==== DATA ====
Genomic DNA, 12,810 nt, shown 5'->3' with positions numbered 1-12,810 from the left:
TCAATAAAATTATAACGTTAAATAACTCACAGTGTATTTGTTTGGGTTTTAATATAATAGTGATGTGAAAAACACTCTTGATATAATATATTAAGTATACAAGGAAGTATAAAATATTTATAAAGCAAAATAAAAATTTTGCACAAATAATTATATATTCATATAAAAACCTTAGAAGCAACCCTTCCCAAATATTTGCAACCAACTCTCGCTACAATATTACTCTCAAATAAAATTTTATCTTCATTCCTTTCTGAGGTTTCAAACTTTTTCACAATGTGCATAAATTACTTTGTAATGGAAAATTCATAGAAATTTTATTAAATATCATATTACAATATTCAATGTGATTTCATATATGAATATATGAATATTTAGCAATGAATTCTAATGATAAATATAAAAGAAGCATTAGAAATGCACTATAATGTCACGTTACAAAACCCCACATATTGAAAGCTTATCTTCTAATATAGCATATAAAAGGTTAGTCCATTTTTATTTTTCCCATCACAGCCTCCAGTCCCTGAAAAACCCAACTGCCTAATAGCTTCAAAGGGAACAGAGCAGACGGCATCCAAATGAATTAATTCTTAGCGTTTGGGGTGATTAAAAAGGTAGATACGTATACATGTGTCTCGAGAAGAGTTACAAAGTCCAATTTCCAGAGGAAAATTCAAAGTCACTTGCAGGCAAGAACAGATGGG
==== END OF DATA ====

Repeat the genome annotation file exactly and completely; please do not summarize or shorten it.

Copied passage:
Genomic DNA, 12,810 nt, shown 5'->3' with positions numbered 1-12,810 from the left:
TCAATAAAATTATAACGTTAAATAACTCACAGTGTATTTGTTTGGGTTTTAATATAATAGTGATGTGAAAAACACTCTTGATATAATATATTAAGTATACAAGGAAGTATAAAATATTTATAAAGCAAAATAAAAATTTTGCACAAATAATTATATATTCATATAAAAACCTTAGAAGCAACCCTTCCCAAATATTTGCAACCAACTCTCGCTACAATATTACTCTCAAATAAAATTTTATCTTCATTCCTTTCTGAGGTTTCAAACTTTTTCACAATGTGCATAAATTACTTTGTAATGGAAAATTCATAGAAATTTTATTAAATATCATATTACAATATTCAATGTGATTTCATATATGAATATATGAATATTTAGCAATGAATTCTAATGATAAATATAAAAGAAGCATTAGAAATGCACTATAATGTCACGTTACAAAACCCCACATATTGAAAGCTTATCTTCTAATATAGCATATAAAAGGTTAGTCCATTTTTATTTTTCCCATCACAGCCTCCAGTCCCTGAAAAACCCAACTGCCTAATAGCTTCAAAGGGAACAGAGCAGACGGCATCCAAATGAATTAATTCTTAGCGTTTGGGGTGATTAAAAAGGTAGATACGTATACATGTGTCTCGAGAAGAGTTACAAAGTCCAATTTCCAGAGGAAAATTCAAAGTCACTTGCAGGCAAGAACAGATGGG